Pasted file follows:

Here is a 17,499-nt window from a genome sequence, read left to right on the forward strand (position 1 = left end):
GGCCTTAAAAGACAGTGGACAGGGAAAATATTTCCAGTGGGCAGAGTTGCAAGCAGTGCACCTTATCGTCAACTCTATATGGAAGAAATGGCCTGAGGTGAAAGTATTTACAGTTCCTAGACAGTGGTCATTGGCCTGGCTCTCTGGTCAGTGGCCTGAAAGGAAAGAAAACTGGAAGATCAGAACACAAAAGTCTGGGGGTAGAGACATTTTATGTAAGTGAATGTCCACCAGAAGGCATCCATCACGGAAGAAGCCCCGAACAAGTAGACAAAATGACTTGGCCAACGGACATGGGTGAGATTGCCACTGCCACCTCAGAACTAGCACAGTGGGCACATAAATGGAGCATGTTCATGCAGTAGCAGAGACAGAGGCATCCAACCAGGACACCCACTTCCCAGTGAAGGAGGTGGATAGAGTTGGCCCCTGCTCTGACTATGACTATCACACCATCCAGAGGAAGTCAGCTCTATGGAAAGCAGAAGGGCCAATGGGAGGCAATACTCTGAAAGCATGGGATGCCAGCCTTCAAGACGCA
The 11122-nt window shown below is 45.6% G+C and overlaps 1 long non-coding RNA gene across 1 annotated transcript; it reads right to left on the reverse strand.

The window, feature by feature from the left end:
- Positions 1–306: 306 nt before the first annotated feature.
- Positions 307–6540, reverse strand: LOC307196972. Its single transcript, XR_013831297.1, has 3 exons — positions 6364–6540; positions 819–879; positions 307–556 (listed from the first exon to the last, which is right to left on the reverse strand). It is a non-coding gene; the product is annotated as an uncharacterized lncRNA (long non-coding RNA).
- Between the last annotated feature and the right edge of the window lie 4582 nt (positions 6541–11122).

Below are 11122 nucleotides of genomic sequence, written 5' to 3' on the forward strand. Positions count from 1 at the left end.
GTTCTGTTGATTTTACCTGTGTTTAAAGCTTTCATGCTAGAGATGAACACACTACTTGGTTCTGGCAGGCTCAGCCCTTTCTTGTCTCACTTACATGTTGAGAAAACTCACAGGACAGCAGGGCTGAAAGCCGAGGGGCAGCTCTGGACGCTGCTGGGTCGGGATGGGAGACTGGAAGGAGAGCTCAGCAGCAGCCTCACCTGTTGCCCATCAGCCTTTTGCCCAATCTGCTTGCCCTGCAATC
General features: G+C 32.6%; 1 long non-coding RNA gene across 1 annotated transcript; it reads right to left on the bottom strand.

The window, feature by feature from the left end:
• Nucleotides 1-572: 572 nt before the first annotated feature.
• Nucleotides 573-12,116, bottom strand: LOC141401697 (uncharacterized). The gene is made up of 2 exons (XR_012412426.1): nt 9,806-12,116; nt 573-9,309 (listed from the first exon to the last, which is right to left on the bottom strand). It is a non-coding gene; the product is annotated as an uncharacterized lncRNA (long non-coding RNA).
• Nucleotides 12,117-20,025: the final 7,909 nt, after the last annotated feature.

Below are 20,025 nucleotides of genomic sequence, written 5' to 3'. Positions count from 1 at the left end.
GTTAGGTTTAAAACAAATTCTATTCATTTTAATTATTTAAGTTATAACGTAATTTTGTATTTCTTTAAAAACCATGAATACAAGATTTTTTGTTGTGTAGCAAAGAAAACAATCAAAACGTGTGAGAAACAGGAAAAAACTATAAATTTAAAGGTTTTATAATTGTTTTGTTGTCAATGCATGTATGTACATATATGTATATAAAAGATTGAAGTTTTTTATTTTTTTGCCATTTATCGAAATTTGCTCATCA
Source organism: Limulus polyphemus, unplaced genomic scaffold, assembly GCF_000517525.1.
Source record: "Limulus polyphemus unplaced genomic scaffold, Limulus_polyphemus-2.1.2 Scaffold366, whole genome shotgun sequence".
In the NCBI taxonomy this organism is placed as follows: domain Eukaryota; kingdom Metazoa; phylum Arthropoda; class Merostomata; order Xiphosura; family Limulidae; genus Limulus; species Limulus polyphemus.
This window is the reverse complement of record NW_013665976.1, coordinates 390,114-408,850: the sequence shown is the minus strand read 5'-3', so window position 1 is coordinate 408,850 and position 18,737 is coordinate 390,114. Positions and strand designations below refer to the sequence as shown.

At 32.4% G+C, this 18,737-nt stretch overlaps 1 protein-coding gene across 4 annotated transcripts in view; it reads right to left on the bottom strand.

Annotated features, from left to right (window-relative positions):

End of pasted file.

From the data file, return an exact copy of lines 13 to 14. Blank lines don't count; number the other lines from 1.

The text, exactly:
• Nucleotides 573-12,116, bottom strand: LOC141401697 (uncharacterized). The gene is made up of 2 exons (XR_012412426.1): nt 9,806-12,116; nt 573-9,309 (listed from the first exon to the last, which is right to left on the bottom strand). It is a non-coding gene; the product is annotated as an uncharacterized lncRNA (long non-coding RNA).
• Nucleotides 12,117-20,025: the final 7,909 nt, after the last annotated feature.